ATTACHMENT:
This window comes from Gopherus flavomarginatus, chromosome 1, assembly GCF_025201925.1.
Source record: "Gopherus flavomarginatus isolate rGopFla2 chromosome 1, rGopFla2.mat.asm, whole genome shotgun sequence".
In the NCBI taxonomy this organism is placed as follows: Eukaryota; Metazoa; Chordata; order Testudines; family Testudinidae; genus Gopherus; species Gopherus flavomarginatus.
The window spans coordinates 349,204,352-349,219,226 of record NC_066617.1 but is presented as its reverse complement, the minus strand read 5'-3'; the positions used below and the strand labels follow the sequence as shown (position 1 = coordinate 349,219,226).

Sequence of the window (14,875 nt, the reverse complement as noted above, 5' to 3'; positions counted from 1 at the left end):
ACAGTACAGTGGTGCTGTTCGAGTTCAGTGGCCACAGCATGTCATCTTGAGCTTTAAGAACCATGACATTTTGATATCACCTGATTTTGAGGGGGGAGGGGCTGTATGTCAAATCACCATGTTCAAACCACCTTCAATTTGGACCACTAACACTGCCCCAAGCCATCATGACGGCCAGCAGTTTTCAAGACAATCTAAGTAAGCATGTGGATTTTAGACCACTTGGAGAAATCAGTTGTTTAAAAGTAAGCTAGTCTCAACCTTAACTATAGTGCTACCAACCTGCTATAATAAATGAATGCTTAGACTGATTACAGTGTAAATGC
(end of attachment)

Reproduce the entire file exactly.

This window comes from Gopherus flavomarginatus, chromosome 1, assembly GCF_025201925.1.
Source record: "Gopherus flavomarginatus isolate rGopFla2 chromosome 1, rGopFla2.mat.asm, whole genome shotgun sequence".
In the NCBI taxonomy this organism is placed as follows: Eukaryota; Metazoa; Chordata; order Testudines; family Testudinidae; genus Gopherus; species Gopherus flavomarginatus.
The window spans coordinates 349,204,352-349,219,226 of record NC_066617.1 but is presented as its reverse complement, the minus strand read 5'-3'; the positions used below and the strand labels follow the sequence as shown (position 1 = coordinate 349,219,226).

Sequence of the window (14,875 nt, the reverse complement as noted above, 5' to 3'; positions counted from 1 at the left end):
ACAGTACAGTGGTGCTGTTCGAGTTCAGTGGCCACAGCATGTCATCTTGAGCTTTAAGAACCATGACATTTTGATATCACCTGATTTTGAGGGGGGAGGGGCTGTATGTCAAATCACCATGTTCAAACCACCTTCAATTTGGACCACTAACACTGCCCCAAGCCATCATGACGGCCAGCAGTTTTCAAGACAATCTAAGTAAGCATGTGGATTTTAGACCACTTGGAGAAATCAGTTGTTTAAAAGTAAGCTAGTCTCAACCTTAACTATAGTGCTACCAACCTGCTATAATAAATGAATGCTTAGACTGATTACAGTGTAAATGC